Magazine of art press and reviews from London
David Franchi – Monday, 10th August 2015.
Located in London, Thames and Hudson published the English edition of the book originally print for the exhibition “Rubens in private. The master portrays his family”. The show was a joint production between the Rubenshuis and Rubenianum, in Antwerp (Belgium), from 28th March until 28th June 2015.
The publication is appealing, full of information and images, accurate and precise. After all, Rubens is a topic about which it is possible to write a lot. Edited by Ben van Beneden, contributors are Nils Büttner, Nora De Poorter, Katlijen Van der Strighelen, Cordula van Wyhe, Johan Verberckmoes, Hans Vlieghe, and Bert Watteeuw.
The exhibition “Rubens in Private” focused on portraiture. It is curated by international Rubens experts and includes some 50 paintings and drawings from top-ranking museums, including the Uffizi in Florence, the British Museum in London, the Musée du Louvre in Paris, the Hermitage in St Petersburg and the collections of the Prince of Liechtenstein, and the Royal Collection, generously loaned by her Majesty Queen Elizabeth II.
The connection between Rubens and London are consistent. Perhaps, the most spectacular ceiling of London was painted by Rubens for the Banqueting House, during the reign of Charles I. It’s the only ceiling by Rubens still in situ. Also paintings of Rubens can be found at the National Gallery, The Courtauld Gallery, The Wallace Collection, and the Dulwich Picture Gallery. Sir Peter Paul Rubens was knighted by King Charles I of England in 1630.
Peter Paul Rubens was a genius. He had many abilities and was gifted in being an artist, a politician, a collector, an architect and had a keen interested in science.
Rubens was indicated as a ‘homo universalis’, an epithet reserved for those Renaissance persons who were able to manage different skills. A famous story from Sperling, reported that he found Rubens painting, while simultaneously dictating letters and listening an assistant reading Tacitus and of course having a conversation with Sperling himself.
The book “Rubens in private” exposes the portrait of the members of the family of Rubens is an aspect that was not investigated until present days. Together with his letters, these portraits reveal the deep affection Rubens felt towards his family.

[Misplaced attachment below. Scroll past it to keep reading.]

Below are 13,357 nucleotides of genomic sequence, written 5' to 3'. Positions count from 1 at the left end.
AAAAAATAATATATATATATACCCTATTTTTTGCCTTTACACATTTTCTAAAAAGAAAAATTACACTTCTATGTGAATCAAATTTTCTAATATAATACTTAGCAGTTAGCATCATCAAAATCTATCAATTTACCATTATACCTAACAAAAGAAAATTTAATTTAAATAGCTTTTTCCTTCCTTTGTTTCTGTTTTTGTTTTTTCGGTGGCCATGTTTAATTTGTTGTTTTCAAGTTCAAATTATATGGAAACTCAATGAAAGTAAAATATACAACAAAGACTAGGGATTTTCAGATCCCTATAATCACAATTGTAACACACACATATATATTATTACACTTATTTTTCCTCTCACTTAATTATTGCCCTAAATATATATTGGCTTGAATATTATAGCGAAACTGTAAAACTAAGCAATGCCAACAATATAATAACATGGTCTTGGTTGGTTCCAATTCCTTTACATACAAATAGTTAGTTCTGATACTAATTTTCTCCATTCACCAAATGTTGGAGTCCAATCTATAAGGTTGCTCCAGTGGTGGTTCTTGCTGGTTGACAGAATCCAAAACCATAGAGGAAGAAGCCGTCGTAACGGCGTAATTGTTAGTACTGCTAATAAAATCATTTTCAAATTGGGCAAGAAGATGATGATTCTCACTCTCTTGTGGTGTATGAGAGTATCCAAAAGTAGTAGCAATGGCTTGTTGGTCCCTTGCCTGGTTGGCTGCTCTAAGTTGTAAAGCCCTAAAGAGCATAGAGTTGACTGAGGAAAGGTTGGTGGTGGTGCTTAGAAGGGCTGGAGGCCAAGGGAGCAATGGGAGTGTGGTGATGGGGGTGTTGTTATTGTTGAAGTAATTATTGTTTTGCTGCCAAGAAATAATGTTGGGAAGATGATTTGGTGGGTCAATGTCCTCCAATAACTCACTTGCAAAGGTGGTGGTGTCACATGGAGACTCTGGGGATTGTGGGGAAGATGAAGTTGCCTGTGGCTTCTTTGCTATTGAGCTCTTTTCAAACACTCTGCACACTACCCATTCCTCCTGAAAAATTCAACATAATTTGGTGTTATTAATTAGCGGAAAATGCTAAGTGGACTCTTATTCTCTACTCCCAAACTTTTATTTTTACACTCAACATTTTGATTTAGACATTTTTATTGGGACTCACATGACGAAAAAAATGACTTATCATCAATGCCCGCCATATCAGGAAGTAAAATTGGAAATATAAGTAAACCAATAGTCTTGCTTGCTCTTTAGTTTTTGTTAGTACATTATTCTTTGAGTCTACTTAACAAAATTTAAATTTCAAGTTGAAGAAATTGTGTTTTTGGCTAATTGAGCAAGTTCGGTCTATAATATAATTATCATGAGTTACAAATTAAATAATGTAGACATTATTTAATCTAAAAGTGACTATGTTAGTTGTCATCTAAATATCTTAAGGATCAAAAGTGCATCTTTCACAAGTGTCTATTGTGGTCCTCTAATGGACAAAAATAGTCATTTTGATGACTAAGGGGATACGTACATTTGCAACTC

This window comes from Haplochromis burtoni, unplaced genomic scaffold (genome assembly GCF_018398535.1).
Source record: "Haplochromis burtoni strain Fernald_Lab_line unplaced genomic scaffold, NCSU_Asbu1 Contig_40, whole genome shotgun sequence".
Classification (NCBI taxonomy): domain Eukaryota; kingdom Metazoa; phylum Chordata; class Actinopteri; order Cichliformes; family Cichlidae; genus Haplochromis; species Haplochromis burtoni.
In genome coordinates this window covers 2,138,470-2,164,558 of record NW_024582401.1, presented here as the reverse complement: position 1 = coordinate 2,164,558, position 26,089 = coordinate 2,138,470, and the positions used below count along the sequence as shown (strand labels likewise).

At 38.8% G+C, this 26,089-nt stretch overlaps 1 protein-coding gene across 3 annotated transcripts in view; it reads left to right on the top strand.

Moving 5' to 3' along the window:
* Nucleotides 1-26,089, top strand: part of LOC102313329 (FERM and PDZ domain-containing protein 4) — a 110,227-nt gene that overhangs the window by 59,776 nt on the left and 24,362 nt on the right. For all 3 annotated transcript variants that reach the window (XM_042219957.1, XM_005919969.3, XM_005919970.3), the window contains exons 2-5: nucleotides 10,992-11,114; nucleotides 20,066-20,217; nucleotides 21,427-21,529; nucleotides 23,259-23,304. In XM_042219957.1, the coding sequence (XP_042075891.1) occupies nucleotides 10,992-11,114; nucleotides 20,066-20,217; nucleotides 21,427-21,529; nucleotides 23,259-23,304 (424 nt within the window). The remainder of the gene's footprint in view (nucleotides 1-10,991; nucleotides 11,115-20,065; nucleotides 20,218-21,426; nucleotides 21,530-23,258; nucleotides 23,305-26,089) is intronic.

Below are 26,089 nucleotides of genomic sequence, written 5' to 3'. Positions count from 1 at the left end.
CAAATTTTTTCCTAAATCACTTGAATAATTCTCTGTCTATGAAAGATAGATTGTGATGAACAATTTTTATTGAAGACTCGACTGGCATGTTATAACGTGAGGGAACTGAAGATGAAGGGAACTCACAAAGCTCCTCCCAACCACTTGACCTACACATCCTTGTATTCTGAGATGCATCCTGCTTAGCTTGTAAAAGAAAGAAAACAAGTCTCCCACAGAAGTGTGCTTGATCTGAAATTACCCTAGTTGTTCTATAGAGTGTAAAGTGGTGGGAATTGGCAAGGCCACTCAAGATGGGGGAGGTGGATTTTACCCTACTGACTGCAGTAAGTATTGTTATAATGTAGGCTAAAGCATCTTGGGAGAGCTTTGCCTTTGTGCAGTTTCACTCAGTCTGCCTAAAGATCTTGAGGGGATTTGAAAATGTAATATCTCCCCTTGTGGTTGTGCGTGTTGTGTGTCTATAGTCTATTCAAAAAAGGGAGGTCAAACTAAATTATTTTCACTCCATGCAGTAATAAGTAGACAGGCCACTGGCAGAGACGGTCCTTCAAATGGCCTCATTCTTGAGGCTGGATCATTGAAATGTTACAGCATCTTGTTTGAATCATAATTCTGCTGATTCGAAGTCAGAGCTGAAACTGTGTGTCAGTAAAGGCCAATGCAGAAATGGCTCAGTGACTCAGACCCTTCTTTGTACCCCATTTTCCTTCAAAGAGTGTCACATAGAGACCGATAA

From the point of view of the art history, the huge opus of Rubens can be divided into two distinct bodies: public and private. The latter category includes his landscapes and the portraits he made of his family. For some unknown reasons, the portraits of his family were not previously exhibited.
As Michelangelo and many others contemporary artists, Rubens did not considered portraiture a noteworthy genre. Portraiture was believed to be a mere depiction of what you can see and did not required any particular ‘invenzione’ (invention).
However, Rubens painted dozens of portraits for his prominent customers. But the best results he had in portraiture were in the works of this show, which were not intended to be publicly exhibited. Here Rubens is less inhibited and could express himself in a more free way.
Portraits were often a side job to be done together with more important commissions. The book “Rubens in Private. The Master Portrays his Family” takes into account not only of Rubens self –portraits, but also on his household environment together with domestic staff.
On 3rd October 1609, Rubens married nineteen-year-old Isabella Brant, who was coming from an important family of Antwerp. He depicted her in renowned “The Honeysuckle Bower”.
On 6th December 1630, Rubens married the sixteen-years –old Helena Fourment from a wealth family of merchants of Antwerp. Named Het Pelsken (The Little Fur), the portrait of Helena Fourment, Rubens’s second wife, plays an important key role in the Master’s oeuvre. Due to new technical examination, the exhibition made an innovative interpretation of this portrait. Some elements, in fact, were revealed by X-radiograph to be behind the dark background of the painting, and it is unknown why they were covered and from where they come from.
A few days before his death, on 27th May 1640, Rubens drew up a will in which he stipulated d that the portraits of his two views, and the corresponding portrait of himself, were not to be sold, but were to go to the woman’s respective children.
The book “Rubens in Private. The Master Portrays his Family” has a chapter focused on clothes and fashion. Dress in early modern Europe constituted personal and community identities – and up today nothing changed. Because clothes were costly, they were also an indication of social demarcation. The Renaissance was the cradle of the contemporary fashion culture. Therefore, Rubens in his work mirrored the moment and that culture.
The last chapter of this book is about the demographic of the Spanish Netherlands. The today Belgium and Holland have seen the first ever population census taken with the parish registers. However interesting, it is unclear how this chapter is related to the art of Rubens.
Full of information, “Rubens in Private. The Master Portrays his Family” is a good book. There are chapter dedicated to the homonymous exhibition in Antwerp. Half of the book is made of formal description of each items and interpretative text, with several, footnotes, bibliography, chronology and genealogical tables of the Rubens’s family, appendix of technical examination of the paintings and other critical apparatus.
From the homonymous exhibition in Antwerp, the book “Rubens in Private. The Master Portrays his Family” is published in the UK, by Thames and Hudson, London.